Unintended pregnancies are a catalyst for poverty. By helping to reduce the number of unintended pregnancies, male contraception can help reduce poverty for millions of families around the world.
Despite significant reductions in the global poverty rate, 10 percent of the world still lives in extreme poverty. These 737 million people live on less than $2 a day, lacking the income and resources needed to ensure full, sustainable, and healthy lives. Millions more live at or just above the international extreme poverty line, in chronic financial stress and under constant threat of dipping below the line into extreme poverty.
Contraceptive use has a demonstrated ability to disrupt the cycle of poverty. Family planning programs have resulted in decreased likelihood of an individual living in childhood poverty as well as a decrease in adult poverty. Similarly, a study of seven West African countries demonstrated a significant positive relationship between contraceptive rates and the wealth status of women. Therefore, increasing contraceptive options and access is a crucial component of alleviating poverty.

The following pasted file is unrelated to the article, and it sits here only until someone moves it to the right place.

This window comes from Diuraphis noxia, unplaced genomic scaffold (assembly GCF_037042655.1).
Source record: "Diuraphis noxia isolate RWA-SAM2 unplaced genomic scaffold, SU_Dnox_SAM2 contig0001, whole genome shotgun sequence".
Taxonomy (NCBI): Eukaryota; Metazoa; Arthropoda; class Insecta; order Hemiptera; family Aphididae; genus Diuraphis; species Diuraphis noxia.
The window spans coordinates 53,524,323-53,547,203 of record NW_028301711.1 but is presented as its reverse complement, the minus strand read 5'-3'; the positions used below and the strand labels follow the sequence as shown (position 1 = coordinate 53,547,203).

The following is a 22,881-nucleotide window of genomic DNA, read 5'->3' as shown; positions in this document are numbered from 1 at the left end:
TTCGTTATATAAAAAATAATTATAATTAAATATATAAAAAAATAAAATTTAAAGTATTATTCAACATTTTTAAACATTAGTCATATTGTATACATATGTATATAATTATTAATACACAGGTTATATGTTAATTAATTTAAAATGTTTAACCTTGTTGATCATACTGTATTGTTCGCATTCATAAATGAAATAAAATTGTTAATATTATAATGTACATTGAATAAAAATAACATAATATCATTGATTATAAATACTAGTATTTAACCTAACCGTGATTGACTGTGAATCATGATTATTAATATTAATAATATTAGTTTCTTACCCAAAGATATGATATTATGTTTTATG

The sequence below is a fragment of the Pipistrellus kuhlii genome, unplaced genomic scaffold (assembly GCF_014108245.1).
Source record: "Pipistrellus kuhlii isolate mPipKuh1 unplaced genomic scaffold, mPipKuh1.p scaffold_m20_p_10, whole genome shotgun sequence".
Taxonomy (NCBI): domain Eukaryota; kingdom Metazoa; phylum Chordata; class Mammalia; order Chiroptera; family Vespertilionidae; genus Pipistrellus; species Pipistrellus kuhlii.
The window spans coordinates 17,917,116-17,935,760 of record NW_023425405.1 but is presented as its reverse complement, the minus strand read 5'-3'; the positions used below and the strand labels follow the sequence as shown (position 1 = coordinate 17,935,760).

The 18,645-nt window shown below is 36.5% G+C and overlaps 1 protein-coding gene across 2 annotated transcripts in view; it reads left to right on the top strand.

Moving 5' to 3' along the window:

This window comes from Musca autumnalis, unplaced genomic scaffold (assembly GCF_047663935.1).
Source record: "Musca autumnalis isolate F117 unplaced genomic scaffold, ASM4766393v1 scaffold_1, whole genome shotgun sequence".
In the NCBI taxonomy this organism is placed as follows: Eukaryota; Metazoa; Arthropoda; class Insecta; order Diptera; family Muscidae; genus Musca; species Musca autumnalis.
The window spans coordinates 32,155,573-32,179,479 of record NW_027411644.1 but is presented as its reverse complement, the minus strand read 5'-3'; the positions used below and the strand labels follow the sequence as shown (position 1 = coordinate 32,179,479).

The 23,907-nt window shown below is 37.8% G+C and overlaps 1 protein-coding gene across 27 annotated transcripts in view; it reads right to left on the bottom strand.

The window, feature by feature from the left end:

That is why it’s so important to invest in new male contraceptives.
- World Bank's Poverty & Equity Data Portal
- World Bank: Poverty
- Institute for Women's Policy Research's "The Economic Effects of Contraceptive Access: A Review of the Evidence"
- World Economic Forum's "The economic benefits of family planning"
- UNFPA's "Demographic Dividend Atlas"
- Brookings Institute's "Understanding poverty in Africa"
- Bailey MJ, Malkova O, Norling J. DO FAMILY PLANNING PROGRAMS DECREASE POVERTY? EVIDENCE FROM PUBLIC CENSUS DATA. CESifo Econ Stud. 2014;60(2):312-337. doi:10.1093/cesifo/ifu011
- “Contraceptive Prevalence and Poverty Reduction among Women in Seven West African Countries” by Onipede WUSU, PhD.
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